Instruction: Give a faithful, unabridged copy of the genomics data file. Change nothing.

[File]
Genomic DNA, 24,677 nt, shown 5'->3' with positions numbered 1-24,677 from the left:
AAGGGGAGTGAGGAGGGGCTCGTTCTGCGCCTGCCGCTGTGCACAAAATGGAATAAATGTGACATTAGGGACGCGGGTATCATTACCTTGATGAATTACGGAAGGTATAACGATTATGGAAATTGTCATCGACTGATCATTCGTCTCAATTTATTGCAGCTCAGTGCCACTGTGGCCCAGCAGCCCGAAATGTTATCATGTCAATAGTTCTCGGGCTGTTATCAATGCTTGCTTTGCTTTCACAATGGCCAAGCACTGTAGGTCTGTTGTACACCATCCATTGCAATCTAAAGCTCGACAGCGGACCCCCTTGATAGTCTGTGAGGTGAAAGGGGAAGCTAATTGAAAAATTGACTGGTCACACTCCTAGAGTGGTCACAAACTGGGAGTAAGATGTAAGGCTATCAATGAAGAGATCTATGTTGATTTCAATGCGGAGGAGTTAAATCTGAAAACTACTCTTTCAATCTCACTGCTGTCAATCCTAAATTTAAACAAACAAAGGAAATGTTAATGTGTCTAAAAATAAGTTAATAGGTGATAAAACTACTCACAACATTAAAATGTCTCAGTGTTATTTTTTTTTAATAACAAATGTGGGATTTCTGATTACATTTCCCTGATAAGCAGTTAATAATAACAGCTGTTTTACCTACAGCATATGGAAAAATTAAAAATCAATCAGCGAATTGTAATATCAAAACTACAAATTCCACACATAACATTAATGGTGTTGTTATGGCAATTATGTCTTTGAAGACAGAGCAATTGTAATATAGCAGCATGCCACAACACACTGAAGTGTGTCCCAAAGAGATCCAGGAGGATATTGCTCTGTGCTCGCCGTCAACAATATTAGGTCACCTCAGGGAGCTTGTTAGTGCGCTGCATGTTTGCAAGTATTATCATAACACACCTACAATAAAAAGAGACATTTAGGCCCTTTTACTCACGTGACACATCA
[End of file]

Genomic DNA, 24,677 nt, shown 5'->3' with positions numbered 1-24,677 from the left:
AAGGGGAGTGAGGAGGGGCTCGTTCTGCGCCTGCCGCTGTGCACAAAATGGAATAAATGTGACATTAGGGACGCGGGTATCATTACCTTGATGAATTACGGAAGGTATAACGATTATGGAAATTGTCATCGACTGATCATTCGTCTCAATTTATTGCAGCTCAGTGCCACTGTGGCCCAGCAGCCCGAAATGTTATCATGTCAATAGTTCTCGGGCTGTTATCAATGCTTGCTTTGCTTTCACAATGGCCAAGCACTGTAGGTCTGTTGTACACCATCCATTGCAATCTAAAGCTCGACAGCGGACCCCCTTGATAGTCTGTGAGGTGAAAGGGGAAGCTAATTGAAAAATTGACTGGTCACACTCCTAGAGTGGTCACAAACTGGGAGTAAGATGTAAGGCTATCAATGAAGAGATCTATGTTGATTTCAATGCGGAGGAGTTAAATCTGAAAACTACTCTTTCAATCTCACTGCTGTCAATCCTAAATTTAAACAAACAAAGGAAATGTTAATGTGTCTAAAAATAAGTTAATAGGTGATAAAACTACTCACAACATTAAAATGTCTCAGTGTTATTTTTTTTTAATAACAAATGTGGGATTTCTGATTACATTTCCCTGATAAGCAGTTAATAATAACAGCTGTTTTACCTACAGCATATGGAAAAATTAAAAATCAATCAGCGAATTGTAATATCAAAACTACAAATTCCACACATAACATTAATGGTGTTGTTATGGCAATTATGTCTTTGAAGACAGAGCAATTGTAATATAGCAGCATGCCACAACACACTGAAGTGTGTCCCAAAGAGATCCAGGAGGATATTGCTCTGTGCTCGCCGTCAACAATATTAGGTCACCTCAGGGAGCTTGTTAGTGCGCTGCATGTTTGCAAGTATTATCATAACACACCTACAATAAAAAGAGACATTTAGGCCCTTTTACTCACGTGACACATCA